Mike, I’d agree with you that the principal area of disparity between Win Shares and WAR for position players is the fielding calculation. Unlike you, I don’t find it difficult to see the three players you name as more valuable to their teams than McCovey was. My intuitions are different from yours. Those intuitions have been modified over the past year or so — and this is where our difference may come from — by studying the “Fielding Bibles,” published by Baseball Information Systems and edited by Bill James’s colleague John Dewan. James has contributed to all four volumes of… Read more »
Doug
Guest

When you look up Win Shares totals for individual players using the database on James’s site, a fielding component is shown separately for seasons since 2002. For prior seasons, the fielding component was included in the overall calculation but apparently was not represented in units of win shares.

Bob Eno (epm)
Guest

I should have added a note on this before. The Baseball Gauge beaks down the numbers for all years, back to 1871.

Doug
Guest
Mike, Could you perhaps explain the difference in Win Shares between playing on a good team and a bad team. For example, Nate Colbert garnered 28 Win Shares for a 5 oWAR season playing first base for the 1972 Padres team that lost 95 games and had only two players (Leron Lee was the other) with more than 1 WAR. That same year, Willie Stargell put up very similar numbers (26 Win Shares, 4.8 oWAR) playing first base for a Pirates team that won 96 games. Is Win Shares somehow calibrated such that similar seasons will earn similar Win Shares,… Read more »
Mike H
Guest
Doug, One of the more amazing things about Win Shares is that (in theory) there is no difference between playing on a good team or a poor team – as far as a player’s credit is concerned (which your example appears to illustrate.) Here is a quote from p.16 of DEFINING GREATNESS: “Win Shares is a very complex system (the book is 728 pages long). But it is not really necessary to understand every nuance of the system in order to appreciate its value. The true genius of the approach seems to be two-fold. First, like any valid evaluation system,… Read more »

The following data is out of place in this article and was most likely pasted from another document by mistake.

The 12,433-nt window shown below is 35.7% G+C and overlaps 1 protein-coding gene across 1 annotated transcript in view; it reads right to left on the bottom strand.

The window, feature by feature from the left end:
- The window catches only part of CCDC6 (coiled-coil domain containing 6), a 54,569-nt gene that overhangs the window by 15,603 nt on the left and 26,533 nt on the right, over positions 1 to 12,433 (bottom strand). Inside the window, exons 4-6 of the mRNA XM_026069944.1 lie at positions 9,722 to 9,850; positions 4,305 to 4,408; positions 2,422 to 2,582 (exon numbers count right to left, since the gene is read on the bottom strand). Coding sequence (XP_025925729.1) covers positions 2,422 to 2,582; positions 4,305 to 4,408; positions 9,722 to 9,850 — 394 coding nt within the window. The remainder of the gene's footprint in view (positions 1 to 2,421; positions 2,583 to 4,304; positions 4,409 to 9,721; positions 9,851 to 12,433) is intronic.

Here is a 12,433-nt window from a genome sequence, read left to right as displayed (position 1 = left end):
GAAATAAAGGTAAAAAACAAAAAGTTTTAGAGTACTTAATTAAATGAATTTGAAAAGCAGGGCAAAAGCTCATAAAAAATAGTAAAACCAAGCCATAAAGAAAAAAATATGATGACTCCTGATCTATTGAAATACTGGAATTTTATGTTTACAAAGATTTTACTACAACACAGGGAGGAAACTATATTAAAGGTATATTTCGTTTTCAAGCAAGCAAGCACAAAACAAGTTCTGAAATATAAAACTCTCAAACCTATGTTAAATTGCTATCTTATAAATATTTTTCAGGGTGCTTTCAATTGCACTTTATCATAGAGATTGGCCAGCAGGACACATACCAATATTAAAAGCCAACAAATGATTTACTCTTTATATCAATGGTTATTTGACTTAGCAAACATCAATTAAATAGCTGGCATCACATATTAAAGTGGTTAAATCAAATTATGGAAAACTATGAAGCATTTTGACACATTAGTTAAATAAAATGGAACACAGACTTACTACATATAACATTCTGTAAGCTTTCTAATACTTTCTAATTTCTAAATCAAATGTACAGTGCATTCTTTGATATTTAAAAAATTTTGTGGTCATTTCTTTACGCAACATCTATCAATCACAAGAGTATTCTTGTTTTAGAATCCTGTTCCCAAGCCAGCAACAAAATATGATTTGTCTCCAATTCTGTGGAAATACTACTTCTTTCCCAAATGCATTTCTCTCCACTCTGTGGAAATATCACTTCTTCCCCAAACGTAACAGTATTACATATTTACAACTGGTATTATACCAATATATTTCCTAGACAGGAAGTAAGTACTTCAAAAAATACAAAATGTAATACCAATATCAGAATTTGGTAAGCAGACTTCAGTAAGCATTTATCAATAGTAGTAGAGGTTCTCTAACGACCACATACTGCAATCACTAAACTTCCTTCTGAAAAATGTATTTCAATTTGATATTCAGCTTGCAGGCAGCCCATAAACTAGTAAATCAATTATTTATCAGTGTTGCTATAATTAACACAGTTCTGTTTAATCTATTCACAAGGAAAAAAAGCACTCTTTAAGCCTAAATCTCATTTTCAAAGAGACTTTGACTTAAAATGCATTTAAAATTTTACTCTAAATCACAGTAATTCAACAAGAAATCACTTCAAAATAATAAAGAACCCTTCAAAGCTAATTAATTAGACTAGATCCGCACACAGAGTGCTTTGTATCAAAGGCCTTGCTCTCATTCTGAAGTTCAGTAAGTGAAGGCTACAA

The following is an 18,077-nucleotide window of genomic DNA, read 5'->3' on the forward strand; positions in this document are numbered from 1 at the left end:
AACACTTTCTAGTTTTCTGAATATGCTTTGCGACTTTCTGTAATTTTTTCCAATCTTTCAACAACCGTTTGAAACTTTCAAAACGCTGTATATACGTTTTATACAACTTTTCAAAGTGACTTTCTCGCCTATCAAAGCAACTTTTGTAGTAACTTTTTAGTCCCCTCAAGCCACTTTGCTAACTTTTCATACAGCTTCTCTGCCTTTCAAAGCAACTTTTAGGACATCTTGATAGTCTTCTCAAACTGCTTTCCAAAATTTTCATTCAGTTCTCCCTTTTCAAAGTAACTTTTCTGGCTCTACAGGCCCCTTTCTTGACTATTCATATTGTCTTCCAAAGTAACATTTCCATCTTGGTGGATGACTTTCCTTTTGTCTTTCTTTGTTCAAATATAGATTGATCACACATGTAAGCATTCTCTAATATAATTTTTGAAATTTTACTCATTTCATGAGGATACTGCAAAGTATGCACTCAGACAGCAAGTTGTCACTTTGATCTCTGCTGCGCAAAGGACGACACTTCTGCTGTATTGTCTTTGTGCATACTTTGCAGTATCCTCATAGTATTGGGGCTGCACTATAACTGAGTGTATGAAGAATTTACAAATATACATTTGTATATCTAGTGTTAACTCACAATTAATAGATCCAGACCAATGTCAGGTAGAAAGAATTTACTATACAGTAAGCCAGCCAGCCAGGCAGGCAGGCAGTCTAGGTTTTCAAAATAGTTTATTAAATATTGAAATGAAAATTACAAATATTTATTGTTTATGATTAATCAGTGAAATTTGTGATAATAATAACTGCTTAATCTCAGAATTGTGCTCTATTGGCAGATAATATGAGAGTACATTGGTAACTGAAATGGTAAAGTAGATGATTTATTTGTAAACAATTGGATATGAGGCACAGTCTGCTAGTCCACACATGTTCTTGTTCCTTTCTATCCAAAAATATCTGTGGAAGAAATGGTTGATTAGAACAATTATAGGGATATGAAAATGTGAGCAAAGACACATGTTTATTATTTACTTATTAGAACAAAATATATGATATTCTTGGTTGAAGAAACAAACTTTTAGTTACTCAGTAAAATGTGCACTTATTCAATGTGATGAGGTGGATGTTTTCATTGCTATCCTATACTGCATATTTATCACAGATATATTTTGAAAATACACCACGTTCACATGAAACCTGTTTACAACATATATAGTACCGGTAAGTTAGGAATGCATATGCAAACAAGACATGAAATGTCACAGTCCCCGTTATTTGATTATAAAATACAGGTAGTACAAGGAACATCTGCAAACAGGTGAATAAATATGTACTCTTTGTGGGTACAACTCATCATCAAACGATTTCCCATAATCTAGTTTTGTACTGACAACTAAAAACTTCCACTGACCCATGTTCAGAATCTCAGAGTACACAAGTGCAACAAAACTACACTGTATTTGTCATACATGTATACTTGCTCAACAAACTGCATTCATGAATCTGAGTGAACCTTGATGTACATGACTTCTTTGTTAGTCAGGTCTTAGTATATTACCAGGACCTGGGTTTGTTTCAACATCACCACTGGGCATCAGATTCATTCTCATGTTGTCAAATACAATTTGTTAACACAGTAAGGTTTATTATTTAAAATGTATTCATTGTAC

Doug
Guest

I read that, but that’s one part of Win Shares that I’ve always wondered how it does it. As you say, my illustration bears out the notion that it doesn’t matter how good or bad the team it is. Yet, even by Pythagorean estimates, a team could vary by 15 or even 20 wins from very unlucky to very lucky. So, does Win Shares distribute actual wins among players, or estimated wins? Just a bit of hesitation I’ve always had about the methodology and whether players might be unfairly (in my view) advantaged or disadvantaged depending on their team context.

Bob Eno (epm)
Guest
In Win Shares, James devotes two sections to arguing that the system is equally fair to players on good and bad teams. So far as I can tell, his claim does not rest on a mathematical justification, but rather on a logical and an empirical argument. The logical argument is that players on good teams share in more wins, but there are more good players claiming significant win shares, reducing the notion that a single player can earn an outsize number of win shares; on a poor team, a good player with an identical record draws on fewer wins that… Read more »
Doug
Guest

Thanks very much Bob for that outstanding (as usual) assessment. As you say, the evidence seems a little weak from the lens of today, but would have seemed more convincing at the time.

FWIW, here’s my example. Perhaps Colbert is slightly over-valued, and Stargell under-valued, but given that this is an extreme example (in terms of their ball clubs), it’s probably supportive of James’s viewpoint.

Bob Eno (epm)
Guest
Doug, I’m going to try to complete the comparison you make by noting that Colbert was playing for a .379 team, Stargell for a .619 team, and their WS are very close: 27 for Colbert and 26 for Stargell. The Baseball Gauge breaks down offense and defense in this way: Off……Def 23.9….3.3….Colbert 25.3….0.8….Stargell Total bWAR is not at all as close, giving Colbert the edge 5.4 to 3.9; fWAR is much closer: 5.0 to 4.8. WARP is very close to bWAR: 5.5 to 3.9. I’ve added the various WAR stats to see whether the WS comparability is carried over, and… Read more »
Voomo Zanzibar
Guest

Got to wondering if anyone had ever scored four runs in a game without reaching base by means of a hit or a walk.
According to the play index, no, it hasn’t happened. I’m seeing 16 occasions of three runs, but only twice since 1975.

Whitey Ford did it in1958; while pitching a shutout:

https://www.baseball-reference.com/boxes/NYA/NYA195807202.shtml

Bob Eno (epm)
Guest
Voomo, That 1958 Ford game is a wonderful illustration of the products of syndicate baseball. The Yankees completely dominate their fumbling farm team, the KC A’s, without even bothering to put their best player, Mantle, in the field. Over the next season or two they’ll go on to extract more talent from the farm: on the A’s line-up, Lopez, Maris, and DeMaestri were all heading for the New York big league club (Simpson was oscillating back and forth), while the Yankees would send Lumpe, Bauer, Sieburn, and Throneberry down to AAAA, that is, the A’s. On the pitching staff, Ford… Read more »